The hospital admission and mortality rates of patients with diabetic emergencies, such as diabetic ketoacidosis (DKA) and hyperglycemic hyperosmolar nonketotic syndrome (HHNS), are higher in black patients than in white patients with diabetes. However, there is limited data describing the precipitating events and response to treatment in black patients. Analysis of their clinical characteristics and response to medical therapy is needed to evaluate the impact of programs designed to reduce the development of these acute metabolic complications.
A prospective evaluation was conducted of 144 consecutive patients with DKA and 23 patients with HHNS admitted to a large inner-city hospital between July 1993 and October 1994.
In patients previously diagnosed as having diabetes, poor compliance with insulin therapy was the major precipitating cause for DKA (49%) and HHNS (42%). Alcohol or cocaine abuse was a contributing factor for noncompliance and was present in 35% and 13% of patients with DKA and in 44% and 9% of patients with HHNS, respectively. Newly diagnosed diabetes accounted for 17% of patients with DKA and HHNS. Obesity (body mass index >28 kg/m2 [the weight in kilograms divided by the square of the height in meters] ) was present in 29% of patients with DKA and in 17% with HHNS and was most common in patients with DKA who were newly diagnosed as having diabetes (56%). Patients were treated by residents, who used a low-dose insulin protocol with an algorithm for insulin adjustment in 88 of 144 patients with DKA and 14 of 23 patients with HHNS. Although there was no difference in mortality rates or time needed to correct hyperglycemia or ketoacidosis, the use of the protocol significantly reduced the risk of hypoglycemia (5%) compared with patients treated without a protocol (23%) (P<.01).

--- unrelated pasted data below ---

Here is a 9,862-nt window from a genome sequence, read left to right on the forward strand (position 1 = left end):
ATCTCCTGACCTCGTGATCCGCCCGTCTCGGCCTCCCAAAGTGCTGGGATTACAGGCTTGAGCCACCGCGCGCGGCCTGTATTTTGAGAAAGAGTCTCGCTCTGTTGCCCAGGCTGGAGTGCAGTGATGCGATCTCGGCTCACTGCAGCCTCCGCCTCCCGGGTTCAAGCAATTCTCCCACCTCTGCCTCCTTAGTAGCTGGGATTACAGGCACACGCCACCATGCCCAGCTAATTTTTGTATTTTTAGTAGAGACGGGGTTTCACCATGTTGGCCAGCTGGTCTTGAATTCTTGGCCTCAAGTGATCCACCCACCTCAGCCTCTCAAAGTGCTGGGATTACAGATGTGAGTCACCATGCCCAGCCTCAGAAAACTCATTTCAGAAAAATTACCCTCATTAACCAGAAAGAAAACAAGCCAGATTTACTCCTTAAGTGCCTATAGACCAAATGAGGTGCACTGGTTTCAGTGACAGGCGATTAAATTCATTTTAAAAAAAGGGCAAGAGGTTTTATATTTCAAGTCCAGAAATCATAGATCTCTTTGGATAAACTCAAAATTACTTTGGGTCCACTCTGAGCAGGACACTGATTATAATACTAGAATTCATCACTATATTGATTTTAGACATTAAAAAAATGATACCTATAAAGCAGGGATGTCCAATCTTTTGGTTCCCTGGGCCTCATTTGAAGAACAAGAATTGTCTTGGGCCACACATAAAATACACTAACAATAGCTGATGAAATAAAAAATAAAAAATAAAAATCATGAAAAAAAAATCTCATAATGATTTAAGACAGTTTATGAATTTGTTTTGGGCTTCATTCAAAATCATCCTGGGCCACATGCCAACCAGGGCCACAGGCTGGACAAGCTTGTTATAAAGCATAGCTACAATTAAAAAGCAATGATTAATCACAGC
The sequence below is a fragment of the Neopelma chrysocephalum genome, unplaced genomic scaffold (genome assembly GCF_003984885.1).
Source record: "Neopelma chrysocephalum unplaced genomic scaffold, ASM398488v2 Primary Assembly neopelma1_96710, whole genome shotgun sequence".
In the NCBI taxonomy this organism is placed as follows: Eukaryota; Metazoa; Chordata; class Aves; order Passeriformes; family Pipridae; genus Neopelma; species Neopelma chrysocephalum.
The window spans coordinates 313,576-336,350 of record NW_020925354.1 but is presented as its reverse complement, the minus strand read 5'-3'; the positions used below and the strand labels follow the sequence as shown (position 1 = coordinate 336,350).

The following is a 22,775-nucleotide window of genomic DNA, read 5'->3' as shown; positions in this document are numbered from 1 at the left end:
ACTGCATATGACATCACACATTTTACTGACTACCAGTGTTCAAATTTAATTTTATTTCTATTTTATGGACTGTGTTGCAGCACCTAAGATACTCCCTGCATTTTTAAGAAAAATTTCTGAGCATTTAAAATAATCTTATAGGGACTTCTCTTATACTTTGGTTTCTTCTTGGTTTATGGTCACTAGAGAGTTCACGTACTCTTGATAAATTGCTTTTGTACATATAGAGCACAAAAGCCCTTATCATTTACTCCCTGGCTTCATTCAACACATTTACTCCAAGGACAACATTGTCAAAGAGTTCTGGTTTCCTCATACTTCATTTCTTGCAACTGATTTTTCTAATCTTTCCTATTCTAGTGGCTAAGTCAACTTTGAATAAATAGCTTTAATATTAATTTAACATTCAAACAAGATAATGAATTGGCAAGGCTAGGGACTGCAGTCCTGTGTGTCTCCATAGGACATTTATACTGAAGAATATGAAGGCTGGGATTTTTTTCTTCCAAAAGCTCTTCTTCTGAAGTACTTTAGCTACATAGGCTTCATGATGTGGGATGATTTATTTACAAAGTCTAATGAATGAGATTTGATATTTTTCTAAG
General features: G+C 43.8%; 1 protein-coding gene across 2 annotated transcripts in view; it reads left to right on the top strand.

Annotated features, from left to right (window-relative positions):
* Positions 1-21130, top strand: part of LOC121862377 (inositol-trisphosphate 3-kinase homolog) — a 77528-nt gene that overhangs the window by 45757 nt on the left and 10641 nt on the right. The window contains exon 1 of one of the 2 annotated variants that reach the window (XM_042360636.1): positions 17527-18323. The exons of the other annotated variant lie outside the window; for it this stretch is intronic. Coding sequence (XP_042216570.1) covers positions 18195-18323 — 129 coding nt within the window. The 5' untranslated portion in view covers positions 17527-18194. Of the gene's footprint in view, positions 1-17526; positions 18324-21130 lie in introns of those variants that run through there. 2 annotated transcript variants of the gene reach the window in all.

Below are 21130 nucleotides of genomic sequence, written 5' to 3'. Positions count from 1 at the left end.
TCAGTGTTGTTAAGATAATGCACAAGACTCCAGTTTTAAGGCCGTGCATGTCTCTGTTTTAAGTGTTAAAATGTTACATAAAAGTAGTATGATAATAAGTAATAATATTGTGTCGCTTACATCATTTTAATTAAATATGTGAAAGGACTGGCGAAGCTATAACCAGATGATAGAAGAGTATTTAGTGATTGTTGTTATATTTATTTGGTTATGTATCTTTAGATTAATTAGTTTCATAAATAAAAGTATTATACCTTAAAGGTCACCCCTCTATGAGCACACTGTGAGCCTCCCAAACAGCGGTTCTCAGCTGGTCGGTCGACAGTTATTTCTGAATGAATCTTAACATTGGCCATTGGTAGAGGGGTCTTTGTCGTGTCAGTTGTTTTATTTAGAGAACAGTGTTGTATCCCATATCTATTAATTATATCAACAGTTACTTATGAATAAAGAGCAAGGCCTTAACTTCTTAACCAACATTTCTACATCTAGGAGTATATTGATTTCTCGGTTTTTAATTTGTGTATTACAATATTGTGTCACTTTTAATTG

In urban black patients, poor compliance with insulin therapy was the main precipitating cause of acute metabolic decompensation, and substance abuse was a significant contributing factor for noncompliance. Obesity is common in black patients with DKA; it was present in more than half of those with newly diagnosed diabetes. Improved patient education and better access to medical care might reduce the development of these hyperglycemic emergencies.Arch Intern Med. 1997;157:669-675.
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